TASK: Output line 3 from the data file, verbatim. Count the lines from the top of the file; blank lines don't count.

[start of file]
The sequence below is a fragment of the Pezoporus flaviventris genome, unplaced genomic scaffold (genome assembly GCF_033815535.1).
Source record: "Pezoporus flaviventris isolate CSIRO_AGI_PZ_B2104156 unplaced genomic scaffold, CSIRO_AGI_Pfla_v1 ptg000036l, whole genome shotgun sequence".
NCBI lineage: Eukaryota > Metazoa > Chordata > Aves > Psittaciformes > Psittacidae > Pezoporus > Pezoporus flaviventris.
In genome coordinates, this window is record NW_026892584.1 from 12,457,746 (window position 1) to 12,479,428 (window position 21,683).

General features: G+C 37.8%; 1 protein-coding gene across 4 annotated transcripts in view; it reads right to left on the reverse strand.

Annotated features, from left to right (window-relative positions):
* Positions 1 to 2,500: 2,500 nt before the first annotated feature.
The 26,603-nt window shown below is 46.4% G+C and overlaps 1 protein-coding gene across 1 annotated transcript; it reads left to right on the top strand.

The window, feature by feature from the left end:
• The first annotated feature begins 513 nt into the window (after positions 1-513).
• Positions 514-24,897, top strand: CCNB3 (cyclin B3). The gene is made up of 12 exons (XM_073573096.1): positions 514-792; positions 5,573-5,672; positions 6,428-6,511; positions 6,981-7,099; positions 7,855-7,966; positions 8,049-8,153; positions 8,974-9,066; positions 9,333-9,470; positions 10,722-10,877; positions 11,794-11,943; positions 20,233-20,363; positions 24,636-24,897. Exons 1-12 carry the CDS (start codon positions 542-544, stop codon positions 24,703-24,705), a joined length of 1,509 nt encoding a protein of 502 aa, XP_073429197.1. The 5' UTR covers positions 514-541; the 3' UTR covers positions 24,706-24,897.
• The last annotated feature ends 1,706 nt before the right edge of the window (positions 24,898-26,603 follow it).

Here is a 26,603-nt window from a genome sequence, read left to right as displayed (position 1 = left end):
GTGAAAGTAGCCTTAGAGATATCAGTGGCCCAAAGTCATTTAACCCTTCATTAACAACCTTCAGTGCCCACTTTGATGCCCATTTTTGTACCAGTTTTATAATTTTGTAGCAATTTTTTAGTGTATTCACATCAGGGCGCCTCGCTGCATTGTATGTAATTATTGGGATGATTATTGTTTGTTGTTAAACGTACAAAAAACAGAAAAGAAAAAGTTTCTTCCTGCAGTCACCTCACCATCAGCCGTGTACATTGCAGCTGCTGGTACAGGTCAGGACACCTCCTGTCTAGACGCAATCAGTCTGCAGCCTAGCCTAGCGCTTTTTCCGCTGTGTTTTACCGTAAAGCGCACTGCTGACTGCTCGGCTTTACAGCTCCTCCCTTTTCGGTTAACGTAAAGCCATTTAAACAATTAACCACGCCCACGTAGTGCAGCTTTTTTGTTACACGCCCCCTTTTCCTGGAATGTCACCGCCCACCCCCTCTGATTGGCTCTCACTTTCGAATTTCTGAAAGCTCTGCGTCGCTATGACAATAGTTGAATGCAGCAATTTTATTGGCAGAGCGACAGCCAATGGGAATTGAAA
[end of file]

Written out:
NCBI lineage: Eukaryota > Metazoa > Chordata > Aves > Psittaciformes > Psittacidae > Pezoporus > Pezoporus flaviventris.